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Getting 100 for Guilford

November 5, 2013

Sure, it was only a matter of time, but that doesn’t make the actual accomplishment any less satisfying. Moving to a new part of the state was guaranteed to allow me to make real progress on my Carolina Century Club project, in which I attempt to pass the 100 species threshold in as many NC and SC counties as I can. After all, even though the number 100 holds some manner of symbolic value, any real birder knows that 100 in a given county is really nothing more than spending a certain amount of time in the field. With minimal effort you can probably do it in three trips, provided you do them in three different seasons.

I moved to Greensboro – in Guilford County – this summer with a bit over 50 species in the bag. I figured I’d get 100 by the end of the year. It turns out I underestimated myself; I had time to spare. Between the regular fall migrants and the recent arrival of wintering species I hit and passed the century mark at the end of October after a trip to Country Park, a site near my home I’d been trying out as a new patch (not gonna pan out, actually, but that’s a story for another time).  I arrived with 98 species and a small flock of chittering passerines drew my attention soon after I got out of my car. I began to pick through them. 99 was Golden-crowned Kinglet. 100 was its Ruby-crowned cousin. It was just that easy.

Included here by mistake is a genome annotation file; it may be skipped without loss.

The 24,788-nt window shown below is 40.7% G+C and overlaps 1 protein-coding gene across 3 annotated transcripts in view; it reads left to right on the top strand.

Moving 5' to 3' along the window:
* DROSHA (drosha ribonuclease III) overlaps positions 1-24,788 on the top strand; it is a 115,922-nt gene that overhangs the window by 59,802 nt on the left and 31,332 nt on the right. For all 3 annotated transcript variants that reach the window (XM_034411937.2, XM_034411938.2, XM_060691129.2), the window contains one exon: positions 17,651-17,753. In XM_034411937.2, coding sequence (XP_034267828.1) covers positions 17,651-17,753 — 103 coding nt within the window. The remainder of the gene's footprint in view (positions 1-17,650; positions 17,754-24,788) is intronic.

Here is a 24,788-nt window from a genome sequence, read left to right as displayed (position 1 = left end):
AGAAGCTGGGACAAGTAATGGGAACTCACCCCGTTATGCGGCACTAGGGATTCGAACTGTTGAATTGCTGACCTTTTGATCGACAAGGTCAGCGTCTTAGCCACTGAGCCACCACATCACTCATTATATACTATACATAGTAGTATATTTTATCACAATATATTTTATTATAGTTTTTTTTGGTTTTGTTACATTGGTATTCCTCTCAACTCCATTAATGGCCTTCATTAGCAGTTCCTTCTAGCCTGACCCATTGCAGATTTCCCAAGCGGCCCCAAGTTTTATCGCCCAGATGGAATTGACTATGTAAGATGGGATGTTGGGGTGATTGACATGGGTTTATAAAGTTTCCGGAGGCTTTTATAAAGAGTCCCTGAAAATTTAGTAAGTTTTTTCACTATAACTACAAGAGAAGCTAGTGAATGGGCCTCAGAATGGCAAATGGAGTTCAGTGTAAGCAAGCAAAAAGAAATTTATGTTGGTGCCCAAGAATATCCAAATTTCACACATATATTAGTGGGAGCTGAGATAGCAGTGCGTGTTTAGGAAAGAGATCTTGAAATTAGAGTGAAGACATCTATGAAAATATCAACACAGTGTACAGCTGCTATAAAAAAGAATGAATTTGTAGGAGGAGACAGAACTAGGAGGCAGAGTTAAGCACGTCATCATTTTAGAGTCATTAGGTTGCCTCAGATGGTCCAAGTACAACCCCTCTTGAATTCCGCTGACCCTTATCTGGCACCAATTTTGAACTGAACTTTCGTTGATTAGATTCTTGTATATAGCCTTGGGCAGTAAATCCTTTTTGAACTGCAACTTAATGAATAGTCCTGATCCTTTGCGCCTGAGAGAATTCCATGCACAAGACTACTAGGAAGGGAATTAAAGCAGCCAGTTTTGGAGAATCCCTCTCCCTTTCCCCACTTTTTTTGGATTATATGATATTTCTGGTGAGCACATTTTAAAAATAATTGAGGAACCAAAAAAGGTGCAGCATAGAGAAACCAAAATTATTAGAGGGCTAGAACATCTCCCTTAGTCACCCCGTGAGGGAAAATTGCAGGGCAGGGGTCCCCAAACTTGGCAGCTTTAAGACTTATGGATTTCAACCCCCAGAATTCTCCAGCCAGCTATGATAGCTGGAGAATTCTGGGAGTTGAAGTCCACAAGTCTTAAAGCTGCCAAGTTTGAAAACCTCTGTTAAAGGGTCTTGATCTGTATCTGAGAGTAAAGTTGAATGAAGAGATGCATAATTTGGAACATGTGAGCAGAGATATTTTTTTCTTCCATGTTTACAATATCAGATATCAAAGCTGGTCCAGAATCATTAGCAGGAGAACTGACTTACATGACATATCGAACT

Ruby-crowned Kinglet - Guilford Co, NC

Ruby-crowned Kinglet – Price Park, Guilford Co, NC

Here’s another thing about 100 species in a county. That milestone species is almost never anything unexpected. For most counties, particularly in the east or those without an ocean-view, I’d consider 100 to be the minimum to consider it “well-birded”, for the reasons I alluded to above. You’ll either need to visit it multiple times over the year, or you’ll have covered it thoroughly in a short time*. 100, then, is par. Until you have 100, you’ve just been passing though.

*For instance, I recently returned from San Diego, California, which is easily the birdiest county in the country**. I racked up nearly 160 species in only four days, but we covered that county like a fitted sheet.

**You could make an argument for Los Angeles, but I’d still put money on San Diego just because there seems to be more resident birds, whereas LA’s nearly equivalent list consists of a greater percentage of vagrants.

I ended the morning with an additional 5 county birds putting me at 105. I’ve since upped it to 110. Like I said, most of these birds are winter residents. Nothing I’ve seen in the run-up to 100 and beyond has been particularly unusual and it probably won’t be till I hit 150 or so that things begin to slow down and I have to work a bit harder for it. 200 will be tougher though this is undoubtedly a county with the potential for 250+.

So that’s 8 counties now with 100+ species. Only 92 more to go.

  1. bob permalink
    November 5, 2013 11:31 pm

    good post.

  2. November 6, 2013 12:57 pm

    Do you have a single SC county over 100?
    When you get a county over 200 does it count twice?

    • Nate permalink*
      November 11, 2013 11:12 am

      No, I don’t have any SC counties over 100. My closest is Georgetown with 60-something. I haven’t birded SC a whole lot outside of the odd Carolina Bird Club meeting.

      And it doesn’t count twice if I get 200 (as I am in Durham Co with 202), that’s just extra for my NC total ticks count. 🙂


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